Upakosha, Upakośā: 4 definitions


Upakosha means something in Hinduism, Sanskrit. If you want to know the exact meaning, history, etymology or English translation of this term then check out the descriptions on this page. Add your comment or reference to a book if you want to contribute to this summary article.

The Sanskrit term Upakośā can be transliterated into English as Upakosa or Upakosha, using the IAST transliteration scheme (?).

In Hinduism

Kavya (poetry)

[«previous (U) next»] — Upakosha in Kavya glossary
Source: Wisdom Library: Kathāsaritsāgara

Upakośā (उपकोशा) is the daughter of Upavarṣa, who is one of the two sons of Saṅkarasvāmin, a Brāhman from in the city of Pāṭaliputra. Her story was narrated to Vararuci according to Kathāsaritsāgara, chapter 4. Her description is as follows: “She had a face like a full moon, and eyes like a blue lotus; she had arms graceful like the stalk of a lotus, and a lovely full bosom; she had a neck marked with three lines like a shell, and magnificent coral lips; in short, she was a second Lakṣmī, so to speak, the storehouse of the beauty of King Kāma.”. It was later revealed by Sarasvatī in a dream of Vararuci that Upakośā was Vararuci’s wife in a former birth.

The Kathāsaritsāgara (‘ocean of streams of story’), mentioning Upakośā, is a famous Sanskrit epic story revolving around prince Naravāhanadatta and his quest to become the emperor of the vidyādharas (celestial beings). The work is said to have been an adaptation of Guṇāḍhya’s Bṛhatkathā consisting of 100,000 verses, which in turn is part of a larger work containing 700,000 verses.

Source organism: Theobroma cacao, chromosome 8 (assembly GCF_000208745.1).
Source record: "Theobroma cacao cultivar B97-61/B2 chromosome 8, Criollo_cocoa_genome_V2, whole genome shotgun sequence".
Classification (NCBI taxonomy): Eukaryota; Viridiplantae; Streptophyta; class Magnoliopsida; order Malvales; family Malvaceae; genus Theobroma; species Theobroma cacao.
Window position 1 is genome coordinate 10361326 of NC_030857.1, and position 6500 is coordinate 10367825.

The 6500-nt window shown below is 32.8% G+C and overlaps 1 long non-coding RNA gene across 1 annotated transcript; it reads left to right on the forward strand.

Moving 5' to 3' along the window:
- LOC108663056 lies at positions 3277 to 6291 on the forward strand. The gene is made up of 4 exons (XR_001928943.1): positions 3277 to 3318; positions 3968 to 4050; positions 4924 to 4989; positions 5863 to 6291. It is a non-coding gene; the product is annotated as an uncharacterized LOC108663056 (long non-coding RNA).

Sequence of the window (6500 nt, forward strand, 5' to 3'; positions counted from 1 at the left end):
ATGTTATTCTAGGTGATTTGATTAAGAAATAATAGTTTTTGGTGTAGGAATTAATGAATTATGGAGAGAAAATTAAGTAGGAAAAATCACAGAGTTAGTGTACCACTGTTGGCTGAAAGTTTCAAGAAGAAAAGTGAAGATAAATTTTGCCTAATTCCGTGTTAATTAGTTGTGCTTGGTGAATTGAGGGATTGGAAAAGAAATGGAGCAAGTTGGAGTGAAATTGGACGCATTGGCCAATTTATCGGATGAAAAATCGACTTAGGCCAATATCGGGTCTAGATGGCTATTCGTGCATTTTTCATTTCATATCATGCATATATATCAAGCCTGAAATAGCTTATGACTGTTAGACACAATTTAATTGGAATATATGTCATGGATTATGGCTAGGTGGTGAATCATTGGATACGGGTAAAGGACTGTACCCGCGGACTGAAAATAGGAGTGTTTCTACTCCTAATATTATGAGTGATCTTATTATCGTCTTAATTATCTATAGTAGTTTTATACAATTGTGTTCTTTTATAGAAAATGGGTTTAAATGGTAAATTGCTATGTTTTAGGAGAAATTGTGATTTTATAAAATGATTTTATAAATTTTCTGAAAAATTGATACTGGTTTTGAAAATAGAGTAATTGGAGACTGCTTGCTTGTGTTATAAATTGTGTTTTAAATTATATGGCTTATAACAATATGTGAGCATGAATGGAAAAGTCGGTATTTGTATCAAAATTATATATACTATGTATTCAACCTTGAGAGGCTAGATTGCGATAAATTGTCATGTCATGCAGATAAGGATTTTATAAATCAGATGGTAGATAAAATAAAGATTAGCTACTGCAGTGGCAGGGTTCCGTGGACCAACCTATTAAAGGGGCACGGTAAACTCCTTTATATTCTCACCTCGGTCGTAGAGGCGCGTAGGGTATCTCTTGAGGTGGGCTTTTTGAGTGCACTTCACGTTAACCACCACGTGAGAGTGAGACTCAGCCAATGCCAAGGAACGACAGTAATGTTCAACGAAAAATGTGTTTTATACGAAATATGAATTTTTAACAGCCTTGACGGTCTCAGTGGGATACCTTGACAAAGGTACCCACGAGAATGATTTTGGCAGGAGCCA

context information

Kavya (काव्य, kavya) refers to Sanskrit poetry, a popular ancient Indian tradition of literature. There have been many Sanskrit poets over the ages, hailing from ancient India and beyond. This topic includes mahakavya, or ‘epic poetry’ and natya, or ‘dramatic poetry’.

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Purana and Itihasa (epic history)

[«previous (U) next»] — Upakosha in Purana glossary
Source: archive.org: Puranic Encyclopedia

Upakośā (उपकोशा).—The daughter of the teacher Upavarṣa. (See under Vararuci).

Purana book cover
context information

The Purana (पुराण, purāṇas) refers to Sanskrit literature preserving ancient India’s vast cultural history, including historical legends, religious ceremonies, various arts and sciences. The eighteen mahapuranas total over 400,000 shlokas (metrical couplets) and date to at least several centuries BCE.

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Languages of India and abroad

Sanskrit-English dictionary

Source: DDSA: The practical Sanskrit-English dictionary

Upakośā (उपकोशा).—Name of a daughter of उपकर्ष (upakarṣa) and wife of वररुचि (vararuci) Ks.

Source: Cologne Digital Sanskrit Dictionaries: Monier-Williams Sanskrit-English Dictionary

Upakośā (उपकोशा):—[=upa-kośā] f. Name of a daughter of Upa-varṣa and wife of Vara-ruci, [Kathāsaritsāgara]

context information

Sanskrit, also spelled संस्कृतम् (saṃskṛtam), is an ancient language of India commonly seen as the grandmother of the Indo-European language family. Closely allied with Prakrit and Pali, Sanskrit is more exhaustive in both grammar and terms and has the most extensive collection of literature in the world, greatly surpassing its sister-languages Greek and Latin.

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